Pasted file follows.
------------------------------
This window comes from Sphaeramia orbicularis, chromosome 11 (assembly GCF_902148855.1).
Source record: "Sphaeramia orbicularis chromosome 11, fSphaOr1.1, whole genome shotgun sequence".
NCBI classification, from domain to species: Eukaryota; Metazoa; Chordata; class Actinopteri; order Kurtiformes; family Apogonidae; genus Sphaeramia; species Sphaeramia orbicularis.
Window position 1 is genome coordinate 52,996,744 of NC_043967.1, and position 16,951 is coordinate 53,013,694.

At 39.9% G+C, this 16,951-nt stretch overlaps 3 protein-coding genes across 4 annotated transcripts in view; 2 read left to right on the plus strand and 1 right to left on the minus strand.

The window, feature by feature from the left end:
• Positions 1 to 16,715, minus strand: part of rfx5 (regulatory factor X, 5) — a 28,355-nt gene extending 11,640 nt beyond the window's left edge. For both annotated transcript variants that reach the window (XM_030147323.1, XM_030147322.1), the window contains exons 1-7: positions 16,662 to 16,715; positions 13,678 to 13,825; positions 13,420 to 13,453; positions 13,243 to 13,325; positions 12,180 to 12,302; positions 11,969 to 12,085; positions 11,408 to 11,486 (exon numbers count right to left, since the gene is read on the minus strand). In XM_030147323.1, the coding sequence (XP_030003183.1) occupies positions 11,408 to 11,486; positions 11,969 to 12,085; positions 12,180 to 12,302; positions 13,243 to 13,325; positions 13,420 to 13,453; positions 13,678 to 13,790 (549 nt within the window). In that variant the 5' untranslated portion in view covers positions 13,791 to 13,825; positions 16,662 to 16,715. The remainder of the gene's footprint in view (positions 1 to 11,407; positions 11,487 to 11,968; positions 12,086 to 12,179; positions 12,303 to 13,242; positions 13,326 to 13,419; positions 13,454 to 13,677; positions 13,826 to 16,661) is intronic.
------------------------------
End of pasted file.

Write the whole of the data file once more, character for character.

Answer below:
This window comes from Sphaeramia orbicularis, chromosome 11 (assembly GCF_902148855.1).
Source record: "Sphaeramia orbicularis chromosome 11, fSphaOr1.1, whole genome shotgun sequence".
NCBI classification, from domain to species: Eukaryota; Metazoa; Chordata; class Actinopteri; order Kurtiformes; family Apogonidae; genus Sphaeramia; species Sphaeramia orbicularis.
Window position 1 is genome coordinate 52,996,744 of NC_043967.1, and position 16,951 is coordinate 53,013,694.

At 39.9% G+C, this 16,951-nt stretch overlaps 3 protein-coding genes across 4 annotated transcripts in view; 2 read left to right on the plus strand and 1 right to left on the minus strand.

The window, feature by feature from the left end:
• Positions 1 to 16,715, minus strand: part of rfx5 (regulatory factor X, 5) — a 28,355-nt gene extending 11,640 nt beyond the window's left edge. For both annotated transcript variants that reach the window (XM_030147323.1, XM_030147322.1), the window contains exons 1-7: positions 16,662 to 16,715; positions 13,678 to 13,825; positions 13,420 to 13,453; positions 13,243 to 13,325; positions 12,180 to 12,302; positions 11,969 to 12,085; positions 11,408 to 11,486 (exon numbers count right to left, since the gene is read on the minus strand). In XM_030147323.1, the coding sequence (XP_030003183.1) occupies positions 11,408 to 11,486; positions 11,969 to 12,085; positions 12,180 to 12,302; positions 13,243 to 13,325; positions 13,420 to 13,453; positions 13,678 to 13,790 (549 nt within the window). In that variant the 5' untranslated portion in view covers positions 13,791 to 13,825; positions 16,662 to 16,715. The remainder of the gene's footprint in view (positions 1 to 11,407; positions 11,487 to 11,968; positions 12,086 to 12,179; positions 12,303 to 13,242; positions 13,326 to 13,419; positions 13,454 to 13,677; positions 13,826 to 16,661) is intronic.